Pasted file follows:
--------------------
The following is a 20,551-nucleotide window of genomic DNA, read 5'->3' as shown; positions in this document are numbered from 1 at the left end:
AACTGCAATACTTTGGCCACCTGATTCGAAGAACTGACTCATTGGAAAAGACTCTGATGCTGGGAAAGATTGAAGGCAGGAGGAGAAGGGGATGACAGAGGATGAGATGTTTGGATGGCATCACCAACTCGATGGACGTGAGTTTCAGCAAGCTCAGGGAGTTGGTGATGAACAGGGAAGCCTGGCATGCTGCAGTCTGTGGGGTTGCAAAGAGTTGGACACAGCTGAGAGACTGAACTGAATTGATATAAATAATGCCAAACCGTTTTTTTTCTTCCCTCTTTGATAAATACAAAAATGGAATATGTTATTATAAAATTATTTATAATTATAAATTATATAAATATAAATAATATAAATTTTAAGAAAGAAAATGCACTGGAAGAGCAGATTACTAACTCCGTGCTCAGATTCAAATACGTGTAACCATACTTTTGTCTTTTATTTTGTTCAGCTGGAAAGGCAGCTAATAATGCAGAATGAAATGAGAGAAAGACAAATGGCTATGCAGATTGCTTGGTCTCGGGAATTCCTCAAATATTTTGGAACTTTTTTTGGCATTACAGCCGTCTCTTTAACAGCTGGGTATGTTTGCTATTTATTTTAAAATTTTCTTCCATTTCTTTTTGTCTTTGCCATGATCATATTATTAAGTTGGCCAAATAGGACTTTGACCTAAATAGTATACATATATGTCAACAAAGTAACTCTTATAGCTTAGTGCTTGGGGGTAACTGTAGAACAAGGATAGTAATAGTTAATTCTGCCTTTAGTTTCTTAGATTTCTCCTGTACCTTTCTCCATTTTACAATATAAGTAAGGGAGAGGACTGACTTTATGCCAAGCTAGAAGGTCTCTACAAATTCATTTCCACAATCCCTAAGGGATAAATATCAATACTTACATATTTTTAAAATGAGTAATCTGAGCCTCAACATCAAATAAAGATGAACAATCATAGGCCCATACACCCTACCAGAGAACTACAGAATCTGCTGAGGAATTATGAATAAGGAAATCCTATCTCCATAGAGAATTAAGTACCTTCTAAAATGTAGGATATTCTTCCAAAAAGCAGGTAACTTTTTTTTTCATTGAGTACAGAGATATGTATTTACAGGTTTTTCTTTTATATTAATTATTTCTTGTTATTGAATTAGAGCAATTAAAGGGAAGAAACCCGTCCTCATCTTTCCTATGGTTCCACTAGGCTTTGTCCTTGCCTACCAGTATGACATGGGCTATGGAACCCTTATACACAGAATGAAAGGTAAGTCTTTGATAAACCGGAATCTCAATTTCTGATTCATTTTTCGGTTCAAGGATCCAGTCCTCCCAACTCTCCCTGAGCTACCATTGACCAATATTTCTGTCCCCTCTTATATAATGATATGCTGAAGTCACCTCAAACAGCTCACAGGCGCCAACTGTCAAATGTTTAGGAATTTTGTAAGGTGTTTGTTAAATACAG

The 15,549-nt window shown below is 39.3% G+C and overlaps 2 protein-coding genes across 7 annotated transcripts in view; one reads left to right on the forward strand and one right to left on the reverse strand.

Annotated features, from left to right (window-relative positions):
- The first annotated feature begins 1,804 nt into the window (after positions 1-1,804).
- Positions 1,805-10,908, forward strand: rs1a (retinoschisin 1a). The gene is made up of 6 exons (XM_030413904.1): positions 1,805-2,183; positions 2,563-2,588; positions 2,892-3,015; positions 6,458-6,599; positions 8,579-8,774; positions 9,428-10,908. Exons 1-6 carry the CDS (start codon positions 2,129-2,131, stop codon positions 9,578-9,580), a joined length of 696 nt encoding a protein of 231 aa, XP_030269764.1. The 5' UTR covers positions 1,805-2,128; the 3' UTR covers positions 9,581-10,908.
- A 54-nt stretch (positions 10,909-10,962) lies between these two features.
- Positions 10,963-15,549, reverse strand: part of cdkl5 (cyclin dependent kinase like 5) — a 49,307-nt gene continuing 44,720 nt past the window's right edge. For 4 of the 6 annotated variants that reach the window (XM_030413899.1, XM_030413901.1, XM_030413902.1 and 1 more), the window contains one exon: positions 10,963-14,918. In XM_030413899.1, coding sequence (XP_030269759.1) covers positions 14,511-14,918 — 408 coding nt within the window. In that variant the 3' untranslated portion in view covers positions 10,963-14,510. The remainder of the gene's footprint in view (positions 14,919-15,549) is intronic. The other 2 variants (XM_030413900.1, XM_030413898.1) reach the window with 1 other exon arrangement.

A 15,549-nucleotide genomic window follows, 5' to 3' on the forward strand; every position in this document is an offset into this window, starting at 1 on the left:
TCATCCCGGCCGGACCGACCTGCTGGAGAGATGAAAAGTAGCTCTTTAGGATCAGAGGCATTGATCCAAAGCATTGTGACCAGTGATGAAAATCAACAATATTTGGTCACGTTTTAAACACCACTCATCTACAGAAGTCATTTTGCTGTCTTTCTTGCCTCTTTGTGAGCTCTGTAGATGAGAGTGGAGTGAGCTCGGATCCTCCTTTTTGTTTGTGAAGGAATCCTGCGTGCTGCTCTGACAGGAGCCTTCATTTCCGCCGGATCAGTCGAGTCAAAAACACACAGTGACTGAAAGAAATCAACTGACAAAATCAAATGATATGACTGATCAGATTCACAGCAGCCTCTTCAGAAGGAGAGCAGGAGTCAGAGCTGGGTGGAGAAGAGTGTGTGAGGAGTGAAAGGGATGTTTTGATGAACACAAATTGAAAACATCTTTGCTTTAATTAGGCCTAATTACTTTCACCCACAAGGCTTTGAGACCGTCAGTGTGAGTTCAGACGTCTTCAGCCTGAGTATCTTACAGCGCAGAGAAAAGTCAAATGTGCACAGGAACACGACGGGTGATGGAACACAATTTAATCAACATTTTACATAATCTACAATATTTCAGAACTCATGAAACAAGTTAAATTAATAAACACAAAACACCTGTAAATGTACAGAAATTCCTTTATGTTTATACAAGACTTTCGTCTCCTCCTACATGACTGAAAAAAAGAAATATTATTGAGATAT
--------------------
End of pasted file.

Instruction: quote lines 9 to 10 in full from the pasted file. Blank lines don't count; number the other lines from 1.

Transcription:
A 15,549-nucleotide genomic window follows, 5' to 3' on the forward strand; every position in this document is an offset into this window, starting at 1 on the left:
TCATCCCGGCCGGACCGACCTGCTGGAGAGATGAAAAGTAGCTCTTTAGGATCAGAGGCATTGATCCAAAGCATTGTGACCAGTGATGAAAATCAACAATATTTGGTCACGTTTTAAACACCACTCATCTACAGAAGTCATTTTGCTGTCTTTCTTGCCTCTTTGTGAGCTCTGTAGATGAGAGTGGAGTGAGCTCGGATCCTCCTTTTTGTTTGTGAAGGAATCCTGCGTGCTGCTCTGACAGGAGCCTTCATTTCCGCCGGATCAGTCGAGTCAAAAACACACAGTGACTGAAAGAAATCAACTGACAAAATCAAATGATATGACTGATCAGATTCACAGCAGCCTCTTCAGAAGGAGAGCAGGAGTCAGAGCTGGGTGGAGAAGAGTGTGTGAGGAGTGAAAGGGATGTTTTGATGAACACAAATTGAAAACATCTTTGCTTTAATTAGGCCTAATTACTTTCACCCACAAGGCTTTGAGACCGTCAGTGTGAGTTCAGACGTCTTCAGCCTGAGTATCTTACAGCGCAGAGAAAAGTCAAATGTGCACAGGAACACGACGGGTGATGGAACACAATTTAATCAACATTTTACATAATCTACAATATTTCAGAACTCATGAAACAAGTTAAATTAATAAACACAAAACACCTGTAAATGTACAGAAATTCCTTTATGTTTATACAAGACTTTCGTCTCCTCCTACATGACTGAAAAAAAGAAATATTATTGAGATAT